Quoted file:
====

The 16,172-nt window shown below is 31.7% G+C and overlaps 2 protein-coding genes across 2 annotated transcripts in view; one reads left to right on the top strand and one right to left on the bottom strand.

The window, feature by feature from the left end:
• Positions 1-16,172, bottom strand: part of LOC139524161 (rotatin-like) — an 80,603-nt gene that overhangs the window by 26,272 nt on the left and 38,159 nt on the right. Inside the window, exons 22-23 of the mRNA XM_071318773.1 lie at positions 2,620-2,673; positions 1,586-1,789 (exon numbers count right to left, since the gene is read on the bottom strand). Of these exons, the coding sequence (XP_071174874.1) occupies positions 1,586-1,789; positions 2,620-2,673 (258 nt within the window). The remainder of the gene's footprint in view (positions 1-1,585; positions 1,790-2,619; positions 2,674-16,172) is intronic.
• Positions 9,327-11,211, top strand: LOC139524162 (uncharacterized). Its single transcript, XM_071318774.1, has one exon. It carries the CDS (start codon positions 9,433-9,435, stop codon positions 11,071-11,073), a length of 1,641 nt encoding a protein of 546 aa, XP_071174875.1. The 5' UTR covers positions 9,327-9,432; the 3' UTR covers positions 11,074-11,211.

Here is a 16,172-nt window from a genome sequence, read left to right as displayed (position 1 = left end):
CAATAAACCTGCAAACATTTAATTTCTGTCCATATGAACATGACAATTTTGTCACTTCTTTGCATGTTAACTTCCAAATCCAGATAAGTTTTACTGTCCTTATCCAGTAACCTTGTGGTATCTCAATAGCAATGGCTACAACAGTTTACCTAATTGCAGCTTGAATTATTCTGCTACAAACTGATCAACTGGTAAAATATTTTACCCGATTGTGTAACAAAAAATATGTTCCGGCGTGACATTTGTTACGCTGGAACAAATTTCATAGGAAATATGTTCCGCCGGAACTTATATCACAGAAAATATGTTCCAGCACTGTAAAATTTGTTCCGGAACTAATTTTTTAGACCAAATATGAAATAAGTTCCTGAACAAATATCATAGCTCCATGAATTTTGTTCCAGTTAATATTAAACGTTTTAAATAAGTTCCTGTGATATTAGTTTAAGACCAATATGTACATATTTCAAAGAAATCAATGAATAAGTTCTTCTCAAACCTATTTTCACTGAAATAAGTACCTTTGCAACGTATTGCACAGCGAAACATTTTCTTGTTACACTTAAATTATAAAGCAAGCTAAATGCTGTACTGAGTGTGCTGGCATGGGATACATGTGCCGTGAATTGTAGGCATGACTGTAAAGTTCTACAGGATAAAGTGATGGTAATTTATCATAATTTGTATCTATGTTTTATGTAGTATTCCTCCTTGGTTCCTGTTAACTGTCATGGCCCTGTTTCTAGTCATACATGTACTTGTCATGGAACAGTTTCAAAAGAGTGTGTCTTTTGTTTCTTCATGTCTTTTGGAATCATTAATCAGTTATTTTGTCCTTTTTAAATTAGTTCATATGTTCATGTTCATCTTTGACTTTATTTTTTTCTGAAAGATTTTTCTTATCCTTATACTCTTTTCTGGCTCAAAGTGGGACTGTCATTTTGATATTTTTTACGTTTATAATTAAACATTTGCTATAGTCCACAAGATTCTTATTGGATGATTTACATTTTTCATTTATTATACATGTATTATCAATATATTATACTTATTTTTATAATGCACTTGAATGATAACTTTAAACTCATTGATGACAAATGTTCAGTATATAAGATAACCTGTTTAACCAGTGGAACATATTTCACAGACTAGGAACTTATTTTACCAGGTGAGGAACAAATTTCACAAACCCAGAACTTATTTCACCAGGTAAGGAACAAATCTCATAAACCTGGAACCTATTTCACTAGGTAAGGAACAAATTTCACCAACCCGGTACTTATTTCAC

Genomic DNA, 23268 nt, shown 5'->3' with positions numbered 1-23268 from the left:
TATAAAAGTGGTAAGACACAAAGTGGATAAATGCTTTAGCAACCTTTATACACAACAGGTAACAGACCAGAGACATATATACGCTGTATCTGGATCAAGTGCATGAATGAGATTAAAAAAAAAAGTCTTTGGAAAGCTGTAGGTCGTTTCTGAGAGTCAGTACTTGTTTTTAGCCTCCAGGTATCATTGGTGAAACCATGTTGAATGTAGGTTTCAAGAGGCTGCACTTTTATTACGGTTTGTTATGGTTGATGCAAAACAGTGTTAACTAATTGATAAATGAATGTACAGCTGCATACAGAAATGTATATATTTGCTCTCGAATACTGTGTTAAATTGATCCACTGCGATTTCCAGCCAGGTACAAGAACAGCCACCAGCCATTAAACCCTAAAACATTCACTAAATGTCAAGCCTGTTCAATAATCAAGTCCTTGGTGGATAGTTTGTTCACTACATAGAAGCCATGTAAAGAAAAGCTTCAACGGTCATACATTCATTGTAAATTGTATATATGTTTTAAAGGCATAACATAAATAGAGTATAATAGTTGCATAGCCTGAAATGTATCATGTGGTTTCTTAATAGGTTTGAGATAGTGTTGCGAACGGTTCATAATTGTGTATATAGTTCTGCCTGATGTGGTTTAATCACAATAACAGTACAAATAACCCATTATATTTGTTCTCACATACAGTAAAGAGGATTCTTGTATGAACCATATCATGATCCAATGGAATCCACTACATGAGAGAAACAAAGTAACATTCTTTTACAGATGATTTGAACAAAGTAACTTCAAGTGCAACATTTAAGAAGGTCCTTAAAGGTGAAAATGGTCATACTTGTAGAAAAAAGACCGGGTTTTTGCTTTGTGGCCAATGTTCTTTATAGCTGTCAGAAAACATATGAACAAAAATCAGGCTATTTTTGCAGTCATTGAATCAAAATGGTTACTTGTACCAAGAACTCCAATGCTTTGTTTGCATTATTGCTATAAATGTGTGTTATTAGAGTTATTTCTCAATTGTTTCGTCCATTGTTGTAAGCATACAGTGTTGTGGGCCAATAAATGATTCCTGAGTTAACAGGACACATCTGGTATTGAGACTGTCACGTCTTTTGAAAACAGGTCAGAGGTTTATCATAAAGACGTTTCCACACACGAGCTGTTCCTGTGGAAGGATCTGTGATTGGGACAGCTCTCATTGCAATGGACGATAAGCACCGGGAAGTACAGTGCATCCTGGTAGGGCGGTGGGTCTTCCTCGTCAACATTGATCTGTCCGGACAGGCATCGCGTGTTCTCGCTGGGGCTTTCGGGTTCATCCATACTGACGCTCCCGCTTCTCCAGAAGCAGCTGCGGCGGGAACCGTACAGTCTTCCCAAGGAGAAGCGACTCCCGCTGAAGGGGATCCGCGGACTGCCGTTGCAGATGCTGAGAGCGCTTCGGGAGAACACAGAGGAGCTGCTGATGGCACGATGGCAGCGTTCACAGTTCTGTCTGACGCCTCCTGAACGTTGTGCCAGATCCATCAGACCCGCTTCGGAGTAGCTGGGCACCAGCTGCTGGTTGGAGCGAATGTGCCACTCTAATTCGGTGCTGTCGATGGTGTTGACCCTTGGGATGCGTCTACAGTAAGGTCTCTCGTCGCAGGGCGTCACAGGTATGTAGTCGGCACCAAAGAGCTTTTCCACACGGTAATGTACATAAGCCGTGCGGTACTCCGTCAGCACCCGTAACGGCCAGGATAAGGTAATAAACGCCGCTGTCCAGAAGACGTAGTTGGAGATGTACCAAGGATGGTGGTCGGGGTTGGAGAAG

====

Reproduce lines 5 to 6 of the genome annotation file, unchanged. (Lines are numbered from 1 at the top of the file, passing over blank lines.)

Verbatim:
Here is a 16,172-nt window from a genome sequence, read left to right as displayed (position 1 = left end):
CAATAAACCTGCAAACATTTAATTTCTGTCCATATGAACATGACAATTTTGTCACTTCTTTGCATGTTAACTTCCAAATCCAGATAAGTTTTACTGTCCTTATCCAGTAACCTTGTGGTATCTCAATAGCAATGGCTACAACAGTTTACCTAATTGCAGCTTGAATTATTCTGCTACAAACTGATCAACTGGTAAAATATTTTACCCGATTGTGTAACAAAAAATATGTTCCGGCGTGACATTTGTTACGCTGGAACAAATTTCATAGGAAATATGTTCCGCCGGAACTTATATCACAGAAAATATGTTCCAGCACTGTAAAATTTGTTCCGGAACTAATTTTTTAGACCAAATATGAAATAAGTTCCTGAACAAATATCATAGCTCCATGAATTTTGTTCCAGTTAATATTAAACGTTTTAAATAAGTTCCTGTGATATTAGTTTAAGACCAATATGTACATATTTCAAAGAAATCAATGAATAAGTTCTTCTCAAACCTATTTTCACTGAAATAAGTACCTTTGCAACGTATTGCACAGCGAAACATTTTCTTGTTACACTTAAATTATAAAGCAAGCTAAATGCTGTACTGAGTGTGCTGGCATGGGATACATGTGCCGTGAATTGTAGGCATGACTGTAAAGTTCTACAGGATAAAGTGATGGTAATTTATCATAATTTGTATCTATGTTTTATGTAGTATTCCTCCTTGGTTCCTGTTAACTGTCATGGCCCTGTTTCTAGTCATACATGTACTTGTCATGGAACAGTTTCAAAAGAGTGTGTCTTTTGTTTCTTCATGTCTTTTGGAATCATTAATCAGTTATTTTGTCCTTTTTAAATTAGTTCATATGTTCATGTTCATCTTTGACTTTATTTTTTTCTGAAAGATTTTTCTTATCCTTATACTCTTTTCTGGCTCAAAGTGGGACTGTCATTTTGATATTTTTTACGTTTATAATTAAACATTTGCTATAGTCCACAAGATTCTTATTGGATGATTTACATTTTTCATTTATTATACATGTATTATCAATATATTATACTTATTTTTATAATGCACTTGAATGATAACTTTAAACTCATTGATGACAAATGTTCAGTATATAAGATAACCTGTTTAACCAGTGGAACATATTTCACAGACTAGGAACTTATTTTACCAGGTGAGGAACAAATTTCACAAACCCAGAACTTATTTCACCAGGTAAGGAACAAATCTCATAAACCTGGAACCTATTTCACTAGGTAAGGAACAAATTTCACCAACCCGGTACTTATTTCAC